29 December 2001
Plans to establish an international peacekeeping force in Afghanistan could be delayed, as negotiations on deploying the British-led force are not expected to be concluded for several days.
Afghanistan has not yet signed any final agreement on the size and mandate of an International Security Assistance Force.
However, a preliminary accord had been reached with John McColl, the British major general who will lead the force.
The British military spokesman in Kabul, Major Guy Richardson, said it will be several days before he expects an agreement to be signed. "The message is, the agreement has not been signed as of today, but meetings have continued, and they're going extremely well," he said.
Major Richardson declined to say what issues are still being negotiated, and said he could not give any figures on how many troops will eventually be deployed, and where they will set up camps in the city.
It is believed, however, the force will total between 3,000 and 4,000.
There are currently an estimated 200 British Royal Marines patrolling Kabul.
The creation of the peacekeeping force was called for in the Bonn agreement that created the interim government, which began serving its six month term one week ago.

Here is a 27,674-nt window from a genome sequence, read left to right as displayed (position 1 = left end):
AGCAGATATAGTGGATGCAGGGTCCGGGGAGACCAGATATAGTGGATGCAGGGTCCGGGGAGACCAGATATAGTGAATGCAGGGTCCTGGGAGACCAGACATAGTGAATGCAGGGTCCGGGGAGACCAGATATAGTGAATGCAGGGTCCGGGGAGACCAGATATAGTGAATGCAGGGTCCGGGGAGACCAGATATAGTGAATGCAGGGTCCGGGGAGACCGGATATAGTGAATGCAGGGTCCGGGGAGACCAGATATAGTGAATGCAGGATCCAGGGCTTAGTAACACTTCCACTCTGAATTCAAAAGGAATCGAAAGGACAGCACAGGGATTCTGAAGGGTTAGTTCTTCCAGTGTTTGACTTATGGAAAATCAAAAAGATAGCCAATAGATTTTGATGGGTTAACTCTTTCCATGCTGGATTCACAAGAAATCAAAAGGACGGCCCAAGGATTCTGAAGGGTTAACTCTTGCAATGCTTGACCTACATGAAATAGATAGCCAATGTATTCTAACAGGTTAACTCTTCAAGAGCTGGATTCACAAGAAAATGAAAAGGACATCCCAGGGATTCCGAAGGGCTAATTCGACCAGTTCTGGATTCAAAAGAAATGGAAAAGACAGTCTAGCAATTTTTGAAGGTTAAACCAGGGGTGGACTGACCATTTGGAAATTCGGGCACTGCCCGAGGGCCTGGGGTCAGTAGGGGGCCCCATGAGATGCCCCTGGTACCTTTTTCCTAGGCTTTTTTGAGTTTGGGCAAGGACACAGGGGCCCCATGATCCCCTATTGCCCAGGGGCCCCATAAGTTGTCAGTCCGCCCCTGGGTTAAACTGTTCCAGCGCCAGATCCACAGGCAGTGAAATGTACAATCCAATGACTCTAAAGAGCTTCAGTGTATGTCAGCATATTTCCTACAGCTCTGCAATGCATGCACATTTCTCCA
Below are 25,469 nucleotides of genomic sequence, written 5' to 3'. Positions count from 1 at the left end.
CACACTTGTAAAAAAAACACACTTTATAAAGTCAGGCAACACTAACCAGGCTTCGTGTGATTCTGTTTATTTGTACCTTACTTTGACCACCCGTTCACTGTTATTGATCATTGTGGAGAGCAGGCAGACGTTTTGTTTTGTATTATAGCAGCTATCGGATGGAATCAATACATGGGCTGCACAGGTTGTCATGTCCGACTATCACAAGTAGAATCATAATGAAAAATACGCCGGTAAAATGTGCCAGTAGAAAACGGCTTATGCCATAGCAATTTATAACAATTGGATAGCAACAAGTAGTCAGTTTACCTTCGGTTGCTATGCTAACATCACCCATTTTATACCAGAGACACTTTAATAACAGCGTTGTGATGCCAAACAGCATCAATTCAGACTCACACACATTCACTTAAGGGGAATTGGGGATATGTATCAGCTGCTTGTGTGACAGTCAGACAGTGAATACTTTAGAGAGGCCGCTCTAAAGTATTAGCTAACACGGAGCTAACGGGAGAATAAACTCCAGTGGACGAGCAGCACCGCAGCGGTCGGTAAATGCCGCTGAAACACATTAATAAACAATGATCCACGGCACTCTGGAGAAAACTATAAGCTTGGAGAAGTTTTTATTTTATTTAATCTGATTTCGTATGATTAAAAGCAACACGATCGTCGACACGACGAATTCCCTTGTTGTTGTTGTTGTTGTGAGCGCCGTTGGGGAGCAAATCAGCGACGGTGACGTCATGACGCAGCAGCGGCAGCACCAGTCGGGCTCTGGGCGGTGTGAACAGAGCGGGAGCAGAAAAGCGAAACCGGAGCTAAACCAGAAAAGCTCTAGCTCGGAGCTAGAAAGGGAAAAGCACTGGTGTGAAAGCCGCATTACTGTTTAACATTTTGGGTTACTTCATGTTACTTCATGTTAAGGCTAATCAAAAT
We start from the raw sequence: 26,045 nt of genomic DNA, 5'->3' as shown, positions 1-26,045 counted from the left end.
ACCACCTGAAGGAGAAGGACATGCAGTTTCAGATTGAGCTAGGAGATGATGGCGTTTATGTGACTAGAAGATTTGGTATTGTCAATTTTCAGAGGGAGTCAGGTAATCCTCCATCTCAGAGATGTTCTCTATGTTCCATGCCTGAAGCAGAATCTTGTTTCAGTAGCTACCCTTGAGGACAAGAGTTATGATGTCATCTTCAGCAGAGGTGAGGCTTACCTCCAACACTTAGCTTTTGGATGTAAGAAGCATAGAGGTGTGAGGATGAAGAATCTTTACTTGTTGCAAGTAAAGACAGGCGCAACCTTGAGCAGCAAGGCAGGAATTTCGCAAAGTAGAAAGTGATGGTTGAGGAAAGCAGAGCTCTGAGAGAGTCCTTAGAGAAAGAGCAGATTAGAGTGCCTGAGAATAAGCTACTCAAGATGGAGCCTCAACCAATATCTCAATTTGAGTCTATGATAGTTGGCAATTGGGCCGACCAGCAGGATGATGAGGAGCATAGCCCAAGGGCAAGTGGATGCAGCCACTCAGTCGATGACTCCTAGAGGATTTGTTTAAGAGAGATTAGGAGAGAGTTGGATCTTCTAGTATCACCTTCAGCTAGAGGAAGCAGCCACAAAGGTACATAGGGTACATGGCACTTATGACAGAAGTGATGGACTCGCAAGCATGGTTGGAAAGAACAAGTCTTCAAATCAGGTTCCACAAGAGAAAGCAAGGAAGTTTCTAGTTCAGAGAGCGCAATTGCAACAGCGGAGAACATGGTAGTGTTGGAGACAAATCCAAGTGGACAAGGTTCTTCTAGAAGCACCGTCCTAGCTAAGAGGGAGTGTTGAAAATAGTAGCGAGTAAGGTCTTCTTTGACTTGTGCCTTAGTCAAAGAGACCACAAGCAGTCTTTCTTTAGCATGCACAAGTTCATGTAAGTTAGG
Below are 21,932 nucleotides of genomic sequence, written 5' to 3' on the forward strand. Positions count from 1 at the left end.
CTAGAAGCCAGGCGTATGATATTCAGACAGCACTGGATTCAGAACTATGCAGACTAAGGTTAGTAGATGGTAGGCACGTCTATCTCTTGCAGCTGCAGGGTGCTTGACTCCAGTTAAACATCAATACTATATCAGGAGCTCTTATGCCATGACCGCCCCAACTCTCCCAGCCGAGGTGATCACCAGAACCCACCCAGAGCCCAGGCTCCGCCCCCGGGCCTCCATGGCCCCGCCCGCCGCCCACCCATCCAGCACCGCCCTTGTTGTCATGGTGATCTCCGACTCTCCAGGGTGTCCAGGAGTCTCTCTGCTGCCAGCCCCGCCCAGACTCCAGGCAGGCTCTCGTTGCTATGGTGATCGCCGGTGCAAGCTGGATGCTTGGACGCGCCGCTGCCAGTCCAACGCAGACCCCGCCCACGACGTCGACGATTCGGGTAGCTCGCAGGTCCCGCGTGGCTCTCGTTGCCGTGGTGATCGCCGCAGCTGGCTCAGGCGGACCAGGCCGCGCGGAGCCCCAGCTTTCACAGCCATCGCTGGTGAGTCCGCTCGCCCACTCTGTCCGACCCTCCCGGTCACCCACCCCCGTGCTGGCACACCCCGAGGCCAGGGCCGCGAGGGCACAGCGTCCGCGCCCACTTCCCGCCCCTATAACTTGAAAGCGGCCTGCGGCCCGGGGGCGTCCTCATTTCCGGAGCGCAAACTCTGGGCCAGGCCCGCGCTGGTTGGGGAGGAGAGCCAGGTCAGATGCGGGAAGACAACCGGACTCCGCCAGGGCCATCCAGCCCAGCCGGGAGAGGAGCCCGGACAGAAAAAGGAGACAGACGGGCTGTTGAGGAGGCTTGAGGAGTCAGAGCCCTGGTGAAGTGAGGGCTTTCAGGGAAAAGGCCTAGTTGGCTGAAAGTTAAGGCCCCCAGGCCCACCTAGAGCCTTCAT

It provides only for the deployment of peacekeepers in Kabul, although many in Afghanistan would like to see it extended to other parts of the country.
Meanhwhile, Afghanistan's defense minister, General Mohammad Fahim, suggested on Friday that terror suspect Osama bin Laden may have escaped the American bombing campaign in eastern Afghanistan. The general said there is a strong probability the al-Qaida leader is in Peshawar, in northern Pakistan.
At one point, American intelligence officials were saying Osama bin Laden was in the extensive Tora Bora cave and tunnel complex in the White Mountains of eastern Afghanistan. But searches of the area, which underwent an extended offensive by anti-Taleban forces backed by American air strikes, failed to turn up any sign of him.
General Fahim also said there is no longer a need for U.S. bombing, once a few remaining border areas were cleared of final resistance. His spokesman told reporters that the bombing must stop.
However, the United States, said it has not received any requests to halt the bombing. Both President Bush and the American general in charge of the military campaign said they are keeping all options open.
Mr. Bush also said intelligence reports show that Osama bin Laden and his associates want to carry out further attacks on America and its allies.